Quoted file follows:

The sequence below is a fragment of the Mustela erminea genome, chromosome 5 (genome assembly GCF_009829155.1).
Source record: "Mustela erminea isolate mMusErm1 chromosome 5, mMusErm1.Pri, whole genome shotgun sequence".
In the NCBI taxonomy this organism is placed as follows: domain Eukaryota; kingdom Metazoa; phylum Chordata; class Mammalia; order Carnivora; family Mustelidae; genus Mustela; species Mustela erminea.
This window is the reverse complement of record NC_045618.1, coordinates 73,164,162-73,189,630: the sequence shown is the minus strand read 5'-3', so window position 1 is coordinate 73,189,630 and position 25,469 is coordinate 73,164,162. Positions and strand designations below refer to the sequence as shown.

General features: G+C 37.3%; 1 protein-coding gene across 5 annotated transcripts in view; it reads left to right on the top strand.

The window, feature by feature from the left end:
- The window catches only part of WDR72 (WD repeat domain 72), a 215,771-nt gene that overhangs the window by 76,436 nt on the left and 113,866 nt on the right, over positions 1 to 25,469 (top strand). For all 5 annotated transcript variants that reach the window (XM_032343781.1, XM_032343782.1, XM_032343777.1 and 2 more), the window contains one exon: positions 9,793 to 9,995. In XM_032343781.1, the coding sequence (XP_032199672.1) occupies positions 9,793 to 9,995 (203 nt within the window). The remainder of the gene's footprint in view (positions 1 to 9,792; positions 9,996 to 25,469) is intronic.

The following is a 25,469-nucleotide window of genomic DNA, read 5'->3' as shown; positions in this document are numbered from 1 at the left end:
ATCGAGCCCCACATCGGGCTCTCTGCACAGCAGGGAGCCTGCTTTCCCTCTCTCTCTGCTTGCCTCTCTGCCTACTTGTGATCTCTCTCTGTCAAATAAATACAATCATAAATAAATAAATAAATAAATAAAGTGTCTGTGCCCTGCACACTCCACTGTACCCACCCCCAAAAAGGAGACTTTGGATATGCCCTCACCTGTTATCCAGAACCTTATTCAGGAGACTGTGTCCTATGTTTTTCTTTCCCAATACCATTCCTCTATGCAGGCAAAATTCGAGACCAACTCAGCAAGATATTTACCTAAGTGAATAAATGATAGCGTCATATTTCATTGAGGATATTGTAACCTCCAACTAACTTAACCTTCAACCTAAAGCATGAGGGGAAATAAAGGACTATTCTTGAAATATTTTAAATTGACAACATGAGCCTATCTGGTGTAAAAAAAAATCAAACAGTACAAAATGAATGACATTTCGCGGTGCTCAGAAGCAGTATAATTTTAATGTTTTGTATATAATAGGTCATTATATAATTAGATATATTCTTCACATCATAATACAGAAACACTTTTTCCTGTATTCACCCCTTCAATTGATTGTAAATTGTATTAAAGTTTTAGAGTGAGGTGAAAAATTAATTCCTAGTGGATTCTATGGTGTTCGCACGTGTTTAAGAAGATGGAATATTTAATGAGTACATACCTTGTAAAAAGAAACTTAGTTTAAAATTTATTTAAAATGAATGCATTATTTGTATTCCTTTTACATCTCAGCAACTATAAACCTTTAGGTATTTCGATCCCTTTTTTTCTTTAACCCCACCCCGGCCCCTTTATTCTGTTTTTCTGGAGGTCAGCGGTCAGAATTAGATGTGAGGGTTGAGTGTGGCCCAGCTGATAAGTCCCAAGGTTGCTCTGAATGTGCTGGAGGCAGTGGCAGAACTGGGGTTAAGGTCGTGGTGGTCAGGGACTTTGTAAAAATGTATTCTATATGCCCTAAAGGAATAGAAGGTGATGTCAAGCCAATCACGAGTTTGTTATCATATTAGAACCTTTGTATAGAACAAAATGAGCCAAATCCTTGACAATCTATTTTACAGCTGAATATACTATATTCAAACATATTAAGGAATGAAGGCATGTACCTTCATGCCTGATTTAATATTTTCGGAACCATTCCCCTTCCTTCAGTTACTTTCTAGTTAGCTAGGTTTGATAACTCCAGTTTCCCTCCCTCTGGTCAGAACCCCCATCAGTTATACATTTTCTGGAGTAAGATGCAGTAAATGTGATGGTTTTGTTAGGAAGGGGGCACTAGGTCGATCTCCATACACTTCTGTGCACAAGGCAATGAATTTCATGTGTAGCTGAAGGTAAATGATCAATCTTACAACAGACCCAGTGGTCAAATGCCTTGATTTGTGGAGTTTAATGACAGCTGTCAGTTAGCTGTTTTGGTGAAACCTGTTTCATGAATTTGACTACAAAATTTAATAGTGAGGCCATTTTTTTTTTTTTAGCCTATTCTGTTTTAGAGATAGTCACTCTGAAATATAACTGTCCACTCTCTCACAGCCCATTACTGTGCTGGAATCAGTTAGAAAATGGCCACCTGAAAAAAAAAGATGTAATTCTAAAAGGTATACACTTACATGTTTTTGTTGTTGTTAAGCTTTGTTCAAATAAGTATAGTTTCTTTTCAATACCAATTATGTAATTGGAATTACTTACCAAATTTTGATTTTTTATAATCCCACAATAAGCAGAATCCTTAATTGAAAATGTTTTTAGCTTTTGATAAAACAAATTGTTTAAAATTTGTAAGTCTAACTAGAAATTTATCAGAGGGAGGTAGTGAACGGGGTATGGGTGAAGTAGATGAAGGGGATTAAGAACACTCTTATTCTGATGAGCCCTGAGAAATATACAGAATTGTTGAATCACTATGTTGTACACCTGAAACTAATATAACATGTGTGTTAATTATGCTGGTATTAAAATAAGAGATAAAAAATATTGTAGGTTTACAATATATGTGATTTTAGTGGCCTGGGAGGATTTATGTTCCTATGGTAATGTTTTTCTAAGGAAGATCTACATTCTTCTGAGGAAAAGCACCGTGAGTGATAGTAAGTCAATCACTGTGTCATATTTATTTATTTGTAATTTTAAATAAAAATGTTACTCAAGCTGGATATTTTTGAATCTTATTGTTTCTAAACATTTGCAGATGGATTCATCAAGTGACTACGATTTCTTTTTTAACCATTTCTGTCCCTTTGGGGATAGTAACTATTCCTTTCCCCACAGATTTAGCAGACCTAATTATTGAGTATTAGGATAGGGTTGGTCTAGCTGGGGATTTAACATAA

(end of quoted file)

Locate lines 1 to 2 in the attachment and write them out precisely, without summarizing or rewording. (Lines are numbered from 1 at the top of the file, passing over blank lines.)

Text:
The sequence below is a fragment of the Mustela erminea genome, chromosome 5 (genome assembly GCF_009829155.1).
Source record: "Mustela erminea isolate mMusErm1 chromosome 5, mMusErm1.Pri, whole genome shotgun sequence".